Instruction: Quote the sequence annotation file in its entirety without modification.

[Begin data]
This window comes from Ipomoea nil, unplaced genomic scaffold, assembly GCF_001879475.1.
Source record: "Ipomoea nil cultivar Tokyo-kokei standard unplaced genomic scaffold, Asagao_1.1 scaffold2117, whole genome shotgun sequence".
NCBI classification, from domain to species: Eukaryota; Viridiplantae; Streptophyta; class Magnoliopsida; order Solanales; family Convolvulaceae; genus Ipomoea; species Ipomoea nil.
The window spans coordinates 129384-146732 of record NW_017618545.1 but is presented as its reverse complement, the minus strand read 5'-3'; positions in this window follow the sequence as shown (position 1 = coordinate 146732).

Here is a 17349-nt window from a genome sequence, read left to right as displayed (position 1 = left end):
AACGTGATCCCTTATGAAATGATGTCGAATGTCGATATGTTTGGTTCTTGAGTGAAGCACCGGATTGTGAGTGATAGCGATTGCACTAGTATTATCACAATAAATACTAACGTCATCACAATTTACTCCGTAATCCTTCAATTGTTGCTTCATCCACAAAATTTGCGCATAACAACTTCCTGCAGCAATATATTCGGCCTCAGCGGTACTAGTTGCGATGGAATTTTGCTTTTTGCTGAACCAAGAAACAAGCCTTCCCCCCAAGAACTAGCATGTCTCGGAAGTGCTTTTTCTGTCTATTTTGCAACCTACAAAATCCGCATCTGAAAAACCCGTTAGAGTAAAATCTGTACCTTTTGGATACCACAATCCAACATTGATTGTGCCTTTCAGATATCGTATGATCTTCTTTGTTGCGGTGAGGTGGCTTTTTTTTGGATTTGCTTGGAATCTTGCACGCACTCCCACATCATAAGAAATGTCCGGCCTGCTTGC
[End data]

This window comes from Ipomoea nil, unplaced genomic scaffold, assembly GCF_001879475.1.
Source record: "Ipomoea nil cultivar Tokyo-kokei standard unplaced genomic scaffold, Asagao_1.1 scaffold2117, whole genome shotgun sequence".
NCBI classification, from domain to species: Eukaryota; Viridiplantae; Streptophyta; class Magnoliopsida; order Solanales; family Convolvulaceae; genus Ipomoea; species Ipomoea nil.
The window spans coordinates 129384-146732 of record NW_017618545.1 but is presented as its reverse complement, the minus strand read 5'-3'; positions in this window follow the sequence as shown (position 1 = coordinate 146732).

Here is a 17349-nt window from a genome sequence, read left to right as displayed (position 1 = left end):
AACGTGATCCCTTATGAAATGATGTCGAATGTCGATATGTTTGGTTCTTGAGTGAAGCACCGGATTGTGAGTGATAGCGATTGCACTAGTATTATCACAATAAATACTAACGTCATCACAATTTACTCCGTAATCCTTCAATTGTTGCTTCATCCACAAAATTTGCGCATAACAACTTCCTGCAGCAATATATTCGGCCTCAGCGGTACTAGTTGCGATGGAATTTTGCTTTTTGCTGAACCAAGAAACAAGCCTTCCCCCCAAGAACTAGCATGTCTCGGAAGTGCTTTTTCTGTCTATTTTGCAACCTACAAAATCCGCATCTGAAAAACCCGTTAGAGTAAAATCTGTACCTTTTGGATACCACAATCCAACATTGATTGTGCCTTTCAGATATCGTATGATCTTCTTTGTTGCGGTGAGGTGGCTTTTTTTTGGATTTGCTTGGAATCTTGCACGCACTCCCACATCATAAGAAATGTCCGGCCTGCTTGC